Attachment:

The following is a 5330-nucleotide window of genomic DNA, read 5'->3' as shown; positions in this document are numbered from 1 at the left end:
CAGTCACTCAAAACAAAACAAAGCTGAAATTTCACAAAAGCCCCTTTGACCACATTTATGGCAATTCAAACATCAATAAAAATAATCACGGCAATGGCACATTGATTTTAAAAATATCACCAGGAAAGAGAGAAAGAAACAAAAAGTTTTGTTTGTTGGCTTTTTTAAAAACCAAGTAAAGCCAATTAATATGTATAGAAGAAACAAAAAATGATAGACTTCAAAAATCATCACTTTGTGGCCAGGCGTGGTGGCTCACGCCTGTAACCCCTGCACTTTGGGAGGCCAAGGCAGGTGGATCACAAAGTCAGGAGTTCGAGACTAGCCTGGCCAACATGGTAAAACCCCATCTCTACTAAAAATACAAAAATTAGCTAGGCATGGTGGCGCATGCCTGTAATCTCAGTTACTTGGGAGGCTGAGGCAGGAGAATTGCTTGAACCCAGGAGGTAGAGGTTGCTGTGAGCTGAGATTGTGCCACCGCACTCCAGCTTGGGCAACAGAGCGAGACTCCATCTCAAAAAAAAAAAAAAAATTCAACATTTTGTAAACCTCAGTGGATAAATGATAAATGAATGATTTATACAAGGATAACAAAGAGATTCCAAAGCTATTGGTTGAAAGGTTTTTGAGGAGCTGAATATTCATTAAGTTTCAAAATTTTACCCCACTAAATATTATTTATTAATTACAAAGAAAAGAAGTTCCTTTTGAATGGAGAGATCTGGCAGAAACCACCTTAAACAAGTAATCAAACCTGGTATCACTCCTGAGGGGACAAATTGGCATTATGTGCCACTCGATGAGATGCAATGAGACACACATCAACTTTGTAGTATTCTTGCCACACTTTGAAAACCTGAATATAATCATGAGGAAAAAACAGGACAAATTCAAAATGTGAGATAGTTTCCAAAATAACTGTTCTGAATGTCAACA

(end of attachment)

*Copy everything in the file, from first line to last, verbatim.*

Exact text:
The following is a 5330-nucleotide window of genomic DNA, read 5'->3' as shown; positions in this document are numbered from 1 at the left end:
CAGTCACTCAAAACAAAACAAAGCTGAAATTTCACAAAAGCCCCTTTGACCACATTTATGGCAATTCAAACATCAATAAAAATAATCACGGCAATGGCACATTGATTTTAAAAATATCACCAGGAAAGAGAGAAAGAAACAAAAAGTTTTGTTTGTTGGCTTTTTTAAAAACCAAGTAAAGCCAATTAATATGTATAGAAGAAACAAAAAATGATAGACTTCAAAAATCATCACTTTGTGGCCAGGCGTGGTGGCTCACGCCTGTAACCCCTGCACTTTGGGAGGCCAAGGCAGGTGGATCACAAAGTCAGGAGTTCGAGACTAGCCTGGCCAACATGGTAAAACCCCATCTCTACTAAAAATACAAAAATTAGCTAGGCATGGTGGCGCATGCCTGTAATCTCAGTTACTTGGGAGGCTGAGGCAGGAGAATTGCTTGAACCCAGGAGGTAGAGGTTGCTGTGAGCTGAGATTGTGCCACCGCACTCCAGCTTGGGCAACAGAGCGAGACTCCATCTCAAAAAAAAAAAAAAAATTCAACATTTTGTAAACCTCAGTGGATAAATGATAAATGAATGATTTATACAAGGATAACAAAGAGATTCCAAAGCTATTGGTTGAAAGGTTTTTGAGGAGCTGAATATTCATTAAGTTTCAAAATTTTACCCCACTAAATATTATTTATTAATTACAAAGAAAAGAAGTTCCTTTTGAATGGAGAGATCTGGCAGAAACCACCTTAAACAAGTAATCAAACCTGGTATCACTCCTGAGGGGACAAATTGGCATTATGTGCCACTCGATGAGATGCAATGAGACACACATCAACTTTGTAGTATTCTTGCCACACTTTGAAAACCTGAATATAATCATGAGGAAAAAACAGGACAAATTCAAAATGTGAGATAGTTTCCAAAATAACTGTTCTGAATGTCAACA